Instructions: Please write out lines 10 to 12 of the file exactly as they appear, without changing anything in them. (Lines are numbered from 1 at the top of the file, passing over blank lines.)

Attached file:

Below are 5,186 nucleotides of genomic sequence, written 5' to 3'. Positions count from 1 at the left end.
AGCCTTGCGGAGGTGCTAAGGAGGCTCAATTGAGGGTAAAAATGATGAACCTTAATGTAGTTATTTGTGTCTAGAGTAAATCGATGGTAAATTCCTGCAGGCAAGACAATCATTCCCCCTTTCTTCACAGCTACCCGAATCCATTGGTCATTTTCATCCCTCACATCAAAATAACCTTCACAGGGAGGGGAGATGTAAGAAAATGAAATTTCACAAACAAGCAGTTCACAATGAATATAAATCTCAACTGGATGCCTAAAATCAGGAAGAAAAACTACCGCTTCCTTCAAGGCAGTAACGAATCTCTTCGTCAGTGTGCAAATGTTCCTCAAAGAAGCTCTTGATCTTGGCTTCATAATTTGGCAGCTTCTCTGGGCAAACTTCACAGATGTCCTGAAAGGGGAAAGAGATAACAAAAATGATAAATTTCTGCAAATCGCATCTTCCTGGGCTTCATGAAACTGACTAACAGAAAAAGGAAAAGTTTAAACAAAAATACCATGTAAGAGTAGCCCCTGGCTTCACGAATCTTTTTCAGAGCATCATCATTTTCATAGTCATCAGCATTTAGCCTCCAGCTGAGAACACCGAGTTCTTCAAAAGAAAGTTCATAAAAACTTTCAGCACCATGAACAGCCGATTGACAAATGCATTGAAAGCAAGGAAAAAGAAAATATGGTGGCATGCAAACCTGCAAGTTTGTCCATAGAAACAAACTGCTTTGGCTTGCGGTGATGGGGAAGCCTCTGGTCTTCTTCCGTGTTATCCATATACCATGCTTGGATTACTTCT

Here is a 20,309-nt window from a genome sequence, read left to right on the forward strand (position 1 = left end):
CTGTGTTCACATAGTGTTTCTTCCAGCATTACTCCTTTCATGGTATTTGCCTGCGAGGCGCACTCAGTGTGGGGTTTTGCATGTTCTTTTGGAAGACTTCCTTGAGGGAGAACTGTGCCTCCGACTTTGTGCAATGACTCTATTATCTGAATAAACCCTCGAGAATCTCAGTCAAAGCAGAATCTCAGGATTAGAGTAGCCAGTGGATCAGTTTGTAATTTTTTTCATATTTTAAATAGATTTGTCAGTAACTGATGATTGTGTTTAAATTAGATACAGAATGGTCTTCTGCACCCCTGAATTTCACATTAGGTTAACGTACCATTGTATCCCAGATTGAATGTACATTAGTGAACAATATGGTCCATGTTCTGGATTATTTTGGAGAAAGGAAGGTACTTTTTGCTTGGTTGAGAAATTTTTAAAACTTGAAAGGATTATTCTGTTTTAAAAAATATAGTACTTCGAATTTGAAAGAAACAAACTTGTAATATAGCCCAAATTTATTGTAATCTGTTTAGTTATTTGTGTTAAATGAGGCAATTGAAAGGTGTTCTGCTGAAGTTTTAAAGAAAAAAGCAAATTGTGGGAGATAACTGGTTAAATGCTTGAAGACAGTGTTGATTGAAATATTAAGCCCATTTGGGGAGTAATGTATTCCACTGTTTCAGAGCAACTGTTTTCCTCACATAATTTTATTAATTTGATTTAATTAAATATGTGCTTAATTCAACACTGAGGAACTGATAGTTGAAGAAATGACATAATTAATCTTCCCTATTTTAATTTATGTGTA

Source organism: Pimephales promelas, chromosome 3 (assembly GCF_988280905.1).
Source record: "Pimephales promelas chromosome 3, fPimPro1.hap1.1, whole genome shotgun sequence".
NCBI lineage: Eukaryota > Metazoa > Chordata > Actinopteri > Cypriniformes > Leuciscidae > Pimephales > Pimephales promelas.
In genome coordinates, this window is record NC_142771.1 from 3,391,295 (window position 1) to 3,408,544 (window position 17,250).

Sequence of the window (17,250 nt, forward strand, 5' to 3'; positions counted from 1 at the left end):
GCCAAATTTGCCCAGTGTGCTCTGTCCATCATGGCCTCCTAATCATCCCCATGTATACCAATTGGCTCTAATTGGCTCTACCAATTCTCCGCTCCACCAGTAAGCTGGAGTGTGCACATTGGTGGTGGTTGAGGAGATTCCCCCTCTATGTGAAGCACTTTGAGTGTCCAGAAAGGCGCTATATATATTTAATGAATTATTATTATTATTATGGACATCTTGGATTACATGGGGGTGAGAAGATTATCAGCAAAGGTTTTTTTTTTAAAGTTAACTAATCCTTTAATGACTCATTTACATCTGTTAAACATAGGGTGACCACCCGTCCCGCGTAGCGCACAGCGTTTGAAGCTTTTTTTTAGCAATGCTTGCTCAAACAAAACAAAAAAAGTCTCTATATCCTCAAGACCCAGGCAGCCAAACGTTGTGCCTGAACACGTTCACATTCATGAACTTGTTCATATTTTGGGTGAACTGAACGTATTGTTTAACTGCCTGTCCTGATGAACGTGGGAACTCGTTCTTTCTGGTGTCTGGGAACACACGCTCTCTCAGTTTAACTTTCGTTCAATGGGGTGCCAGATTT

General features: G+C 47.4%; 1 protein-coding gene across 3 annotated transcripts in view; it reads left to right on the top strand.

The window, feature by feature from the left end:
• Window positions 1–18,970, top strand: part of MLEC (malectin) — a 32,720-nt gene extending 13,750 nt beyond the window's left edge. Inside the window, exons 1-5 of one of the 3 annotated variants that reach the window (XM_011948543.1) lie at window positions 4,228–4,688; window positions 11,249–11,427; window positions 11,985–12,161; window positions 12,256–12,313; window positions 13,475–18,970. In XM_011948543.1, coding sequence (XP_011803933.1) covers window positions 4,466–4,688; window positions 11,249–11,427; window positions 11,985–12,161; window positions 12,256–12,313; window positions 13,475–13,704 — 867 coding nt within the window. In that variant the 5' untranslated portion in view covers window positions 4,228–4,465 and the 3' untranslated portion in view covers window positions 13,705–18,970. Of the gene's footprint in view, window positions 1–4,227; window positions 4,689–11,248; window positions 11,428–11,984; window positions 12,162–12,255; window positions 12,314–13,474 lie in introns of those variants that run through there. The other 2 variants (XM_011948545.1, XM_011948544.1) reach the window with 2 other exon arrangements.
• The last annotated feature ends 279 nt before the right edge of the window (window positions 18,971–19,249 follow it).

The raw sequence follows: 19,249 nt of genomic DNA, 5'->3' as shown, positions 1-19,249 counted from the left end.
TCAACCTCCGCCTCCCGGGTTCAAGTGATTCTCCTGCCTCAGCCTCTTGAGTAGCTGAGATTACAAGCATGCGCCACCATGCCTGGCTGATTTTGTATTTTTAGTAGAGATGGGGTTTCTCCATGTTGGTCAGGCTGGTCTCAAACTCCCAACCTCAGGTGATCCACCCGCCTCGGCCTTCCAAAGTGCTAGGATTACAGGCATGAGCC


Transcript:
GCCAAATTTGCCCAGTGTGCTCTGTCCATCATGGCCTCCTAATCATCCCCATGTATACCAATTGGCTCTAATTGGCTCTACCAATTCTCCGCTCCACCAGTAAGCTGGAGTGTGCACATTGGTGGTGGTTGAGGAGATTCCCCCTCTATGTGAAGCACTTTGAGTGTCCAGAAAGGCGCTATATATATTTAATGAATTATTATTATTATTATGGACATCTTGGATTACATGGGGGTGAGAAGATTATCAGCAAAGGTTTTTTTTTTAAAGTTAACTAATCCTTTAATGACTCATTTACATCTGTTAAACATAGGGTGACCACCCGTCCCGCGTAGCGCACAGCGTTTGAAGCTTTTTTTTAGCAATGCTTGCTCAAACAAAACAAAAAAAGTCTCTATATCCTCAAGACCCAGGCAGCCAAACGTTGTGCCTGAACACGTTCACATTCATGAACTTGTTCATATTTTGGGTGAACTGAACGTATTGTTTAACTGCCTGTCCTGATGAACGTGGGAACTCGTTCTTTCTGGTGTCTGGGAACACACGCTCTCTCAGTTTAACTTTCGTTCAATGGGGTGCCAGATTT

General features: G+C 47.4%; 1 protein-coding gene across 3 annotated transcripts in view; it reads left to right on the top strand.

The window, feature by feature from the left end: